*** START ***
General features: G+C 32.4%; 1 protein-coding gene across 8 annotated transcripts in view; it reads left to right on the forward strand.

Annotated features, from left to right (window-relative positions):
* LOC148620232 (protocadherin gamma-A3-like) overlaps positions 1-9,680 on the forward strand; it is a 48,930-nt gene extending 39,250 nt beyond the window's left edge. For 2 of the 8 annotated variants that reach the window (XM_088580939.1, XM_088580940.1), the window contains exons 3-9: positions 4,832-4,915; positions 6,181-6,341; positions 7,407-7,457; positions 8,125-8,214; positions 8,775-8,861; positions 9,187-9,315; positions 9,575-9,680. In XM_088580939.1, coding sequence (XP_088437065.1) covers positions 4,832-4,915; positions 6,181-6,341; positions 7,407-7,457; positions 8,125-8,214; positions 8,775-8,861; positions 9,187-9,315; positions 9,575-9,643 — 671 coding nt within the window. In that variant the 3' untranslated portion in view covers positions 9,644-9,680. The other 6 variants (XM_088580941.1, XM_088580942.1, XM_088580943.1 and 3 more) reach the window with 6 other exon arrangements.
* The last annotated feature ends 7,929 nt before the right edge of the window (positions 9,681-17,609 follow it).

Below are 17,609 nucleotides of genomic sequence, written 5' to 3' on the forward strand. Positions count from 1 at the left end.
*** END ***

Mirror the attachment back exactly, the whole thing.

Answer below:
General features: G+C 32.4%; 1 protein-coding gene across 8 annotated transcripts in view; it reads left to right on the forward strand.

Annotated features, from left to right (window-relative positions):
* LOC148620232 (protocadherin gamma-A3-like) overlaps positions 1-9,680 on the forward strand; it is a 48,930-nt gene extending 39,250 nt beyond the window's left edge. For 2 of the 8 annotated variants that reach the window (XM_088580939.1, XM_088580940.1), the window contains exons 3-9: positions 4,832-4,915; positions 6,181-6,341; positions 7,407-7,457; positions 8,125-8,214; positions 8,775-8,861; positions 9,187-9,315; positions 9,575-9,680. In XM_088580939.1, coding sequence (XP_088437065.1) covers positions 4,832-4,915; positions 6,181-6,341; positions 7,407-7,457; positions 8,125-8,214; positions 8,775-8,861; positions 9,187-9,315; positions 9,575-9,643 — 671 coding nt within the window. In that variant the 3' untranslated portion in view covers positions 9,644-9,680. The other 6 variants (XM_088580941.1, XM_088580942.1, XM_088580943.1 and 3 more) reach the window with 6 other exon arrangements.
* The last annotated feature ends 7,929 nt before the right edge of the window (positions 9,681-17,609 follow it).

Below are 17,609 nucleotides of genomic sequence, written 5' to 3' on the forward strand. Positions count from 1 at the left end.